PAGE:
- Arm and Leg Extensions. Drop down onto your hands and knees for this next one. From here just extent one arm out in front of you as far as you can. Now extent the opposite leg behind you as far as you can. Be very conscious of squeezing your butt and rear shoulder muscles as tight as you can on the extended arm and leg. Hold here for a count of 20 or so then relax back to all fours. Repeat with the other arm and opposite leg. Be sure that you are keeping your back flat, extended limbs even with your back, and your eyes stay focused on the hand stretched out in front of you. For added difficulty add some ankle and wrist weights.
- AKA Reverse Sit-ups. Now lay on your stomach. Extent both arms above your head and both legs behind you so that your hands and feet are as far away from each other as possible. (Think of a football referee making the touchdown sign but face down) From here tighten your back and shoulder muscles so tight that your head, arms, and legs come off the floor. Hold this for a count of 10 to 20 then relax back down. Repeat 20 times but don’t forget to breath through these. You can change this up a bit and make it more a brain exercise by lifting only one arm and opposite leg at a time. Again, increase the difficulty by adding wrist and ankle weights to this exercise.
- Eccentric Psoas Contractions. Just keep reading, I’ll explain. From here roll over onto your back. Bend your knees and pull them toward your chest. Next, try to straighten your legs and push your heels to the ceiling. Breath and feel the stretch in the back of your legs especially close to the back of your knees. Now, with your knees straight, SLOWLY lower your legs to the floor. Work up to the point where you can slowly count to 20 or 30 in the time it takes you to lower your legs. Then repeat 10 to 20 times. The slower you go the better! If this bothers your low back then place your hands under your hips or under the small of your back for support. The more you do this the less low back pain you will experience through out the day. If you have a good massage therapist and they have a Trigger Point chart on their wall, ask them to show you the pain pattern that the psoas produces. You will find it squarely on the low back. I can tell you from personal experience as well as from many years as a massage therapist that the majority of back pain in this country can be either directly linked to or has, as a contributing factor, psoas malfunctional imbalance. This muscle needs to be strong but since sitting shortens this muscle it become short and tight pulling too hard on the low back muscles. Strengthen your psoas but do it in a way that elongates it. That is why eccentric muscle contractions are best for sitters.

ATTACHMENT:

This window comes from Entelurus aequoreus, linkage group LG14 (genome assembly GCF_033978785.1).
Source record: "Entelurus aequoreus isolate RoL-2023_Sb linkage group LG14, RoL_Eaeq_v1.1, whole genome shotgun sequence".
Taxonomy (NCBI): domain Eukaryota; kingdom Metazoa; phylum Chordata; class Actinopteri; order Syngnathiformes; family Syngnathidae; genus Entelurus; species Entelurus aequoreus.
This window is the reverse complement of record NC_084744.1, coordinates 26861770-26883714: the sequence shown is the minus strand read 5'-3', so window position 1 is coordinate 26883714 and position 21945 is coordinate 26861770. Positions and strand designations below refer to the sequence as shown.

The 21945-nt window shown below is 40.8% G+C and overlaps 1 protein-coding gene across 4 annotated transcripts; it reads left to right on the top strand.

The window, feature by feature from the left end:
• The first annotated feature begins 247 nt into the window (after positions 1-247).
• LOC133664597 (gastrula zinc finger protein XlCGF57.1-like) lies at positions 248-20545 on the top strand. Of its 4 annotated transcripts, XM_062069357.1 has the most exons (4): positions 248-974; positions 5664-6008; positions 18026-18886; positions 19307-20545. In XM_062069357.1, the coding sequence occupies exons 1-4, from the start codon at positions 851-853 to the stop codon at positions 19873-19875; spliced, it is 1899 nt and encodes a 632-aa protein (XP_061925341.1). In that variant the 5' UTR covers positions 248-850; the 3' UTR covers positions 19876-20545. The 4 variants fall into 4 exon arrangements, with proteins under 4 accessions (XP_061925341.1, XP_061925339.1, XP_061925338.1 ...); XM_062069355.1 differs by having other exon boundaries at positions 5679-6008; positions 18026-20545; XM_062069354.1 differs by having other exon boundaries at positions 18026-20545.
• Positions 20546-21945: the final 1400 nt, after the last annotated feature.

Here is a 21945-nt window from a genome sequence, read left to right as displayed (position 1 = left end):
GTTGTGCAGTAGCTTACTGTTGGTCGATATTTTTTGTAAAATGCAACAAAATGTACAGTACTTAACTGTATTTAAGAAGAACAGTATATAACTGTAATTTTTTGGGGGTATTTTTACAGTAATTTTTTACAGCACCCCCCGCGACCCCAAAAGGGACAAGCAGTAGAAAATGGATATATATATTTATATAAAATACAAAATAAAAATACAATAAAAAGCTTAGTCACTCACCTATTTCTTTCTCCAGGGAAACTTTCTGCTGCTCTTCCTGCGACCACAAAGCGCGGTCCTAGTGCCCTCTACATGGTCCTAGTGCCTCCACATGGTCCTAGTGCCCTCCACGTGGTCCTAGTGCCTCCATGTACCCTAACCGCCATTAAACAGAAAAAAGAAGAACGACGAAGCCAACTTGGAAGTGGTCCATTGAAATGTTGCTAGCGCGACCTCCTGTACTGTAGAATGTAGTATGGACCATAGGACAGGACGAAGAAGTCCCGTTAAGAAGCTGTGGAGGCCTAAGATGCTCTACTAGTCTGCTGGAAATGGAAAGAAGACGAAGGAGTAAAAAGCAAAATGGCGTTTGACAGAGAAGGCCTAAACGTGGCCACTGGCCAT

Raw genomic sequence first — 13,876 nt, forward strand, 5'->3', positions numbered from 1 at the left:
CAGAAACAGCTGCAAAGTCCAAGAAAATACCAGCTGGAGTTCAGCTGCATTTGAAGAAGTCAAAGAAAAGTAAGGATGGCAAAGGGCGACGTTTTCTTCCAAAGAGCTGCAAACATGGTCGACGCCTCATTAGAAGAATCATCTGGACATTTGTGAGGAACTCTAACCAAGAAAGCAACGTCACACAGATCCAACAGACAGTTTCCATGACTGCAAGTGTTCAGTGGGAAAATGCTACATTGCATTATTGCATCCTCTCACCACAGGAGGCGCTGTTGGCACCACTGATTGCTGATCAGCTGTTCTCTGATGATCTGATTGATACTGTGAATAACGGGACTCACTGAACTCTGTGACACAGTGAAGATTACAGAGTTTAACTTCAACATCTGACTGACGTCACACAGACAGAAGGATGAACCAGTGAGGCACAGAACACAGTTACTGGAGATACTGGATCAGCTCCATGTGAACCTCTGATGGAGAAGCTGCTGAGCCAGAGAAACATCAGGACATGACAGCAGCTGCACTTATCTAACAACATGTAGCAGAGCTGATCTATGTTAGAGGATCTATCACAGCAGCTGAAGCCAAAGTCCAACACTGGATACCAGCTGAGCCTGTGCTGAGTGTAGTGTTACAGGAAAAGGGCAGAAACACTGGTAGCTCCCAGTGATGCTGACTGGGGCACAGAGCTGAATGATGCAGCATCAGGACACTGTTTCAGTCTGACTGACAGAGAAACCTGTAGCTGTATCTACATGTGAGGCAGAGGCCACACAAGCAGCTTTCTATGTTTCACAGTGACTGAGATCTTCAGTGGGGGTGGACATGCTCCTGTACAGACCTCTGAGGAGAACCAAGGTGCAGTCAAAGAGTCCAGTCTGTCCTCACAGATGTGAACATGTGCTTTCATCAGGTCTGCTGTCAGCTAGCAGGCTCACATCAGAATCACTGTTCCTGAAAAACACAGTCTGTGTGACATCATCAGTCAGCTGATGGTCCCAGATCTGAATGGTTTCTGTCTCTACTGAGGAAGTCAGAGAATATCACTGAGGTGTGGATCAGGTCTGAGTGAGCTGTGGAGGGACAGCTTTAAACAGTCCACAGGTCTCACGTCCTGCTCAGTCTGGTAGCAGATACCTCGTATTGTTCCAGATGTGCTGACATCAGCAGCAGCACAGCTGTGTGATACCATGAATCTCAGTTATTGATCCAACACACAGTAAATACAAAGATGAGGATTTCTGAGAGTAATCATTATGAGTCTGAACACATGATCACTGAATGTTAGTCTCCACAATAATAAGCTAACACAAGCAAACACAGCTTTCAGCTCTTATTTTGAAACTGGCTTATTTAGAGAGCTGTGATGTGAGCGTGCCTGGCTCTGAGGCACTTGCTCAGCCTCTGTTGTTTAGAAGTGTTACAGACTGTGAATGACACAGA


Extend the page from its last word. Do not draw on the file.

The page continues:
- The Bridge. This is an advanced move. If you are just starting out or experience back pain regularly then it would be wise to skip this exercise until you are ready for it. You remember those super flexible kids in school who could bend over backwards, place their hands on the ground behind them, then flip their legs over their heads? Well this is not NEARLY as difficult. Start on your back. Bend your knees and place your feet on the floor. Now consciously squeeze your back and butt muscles as tight as you can and lift your pelvis up toward the ceiling so that all of your weight is on your feet and the back of your shoulders. Breathe!! Then slowly lower your pelvis down so that you can feel each back bone touching the floor one at a time all the way down your back. Once your pelvis is able to rest on the floor, arch your back so that you create a small space between your low back and the floor but your pelvis is still on the floor. Now relax, breath, and repeat 20 times. If you want a real challenge then start on your back, bend your knees with your feet on the floor, and place the palms of your hands on the floor just above your shoulders. Next push your pelvis up toward the ceiling so high that the only thin touching the floor is your hands and feet. You should be looking at the world upside down. Hold this position for a few breaths while you play around with tightening and relaxing the muscles of your buttocks, back and shoulders. Slowly lower yourself back to the floor and give yourself a high five!
Keep in mind that these are just a few exercises that are targeted to placing your body into the opposite position of sitting but there are many more. Take some time to learn others OR be creative and invent your own. Do you have any office exercises that you recommend? Leave your comments below!
Good luck and keep moving!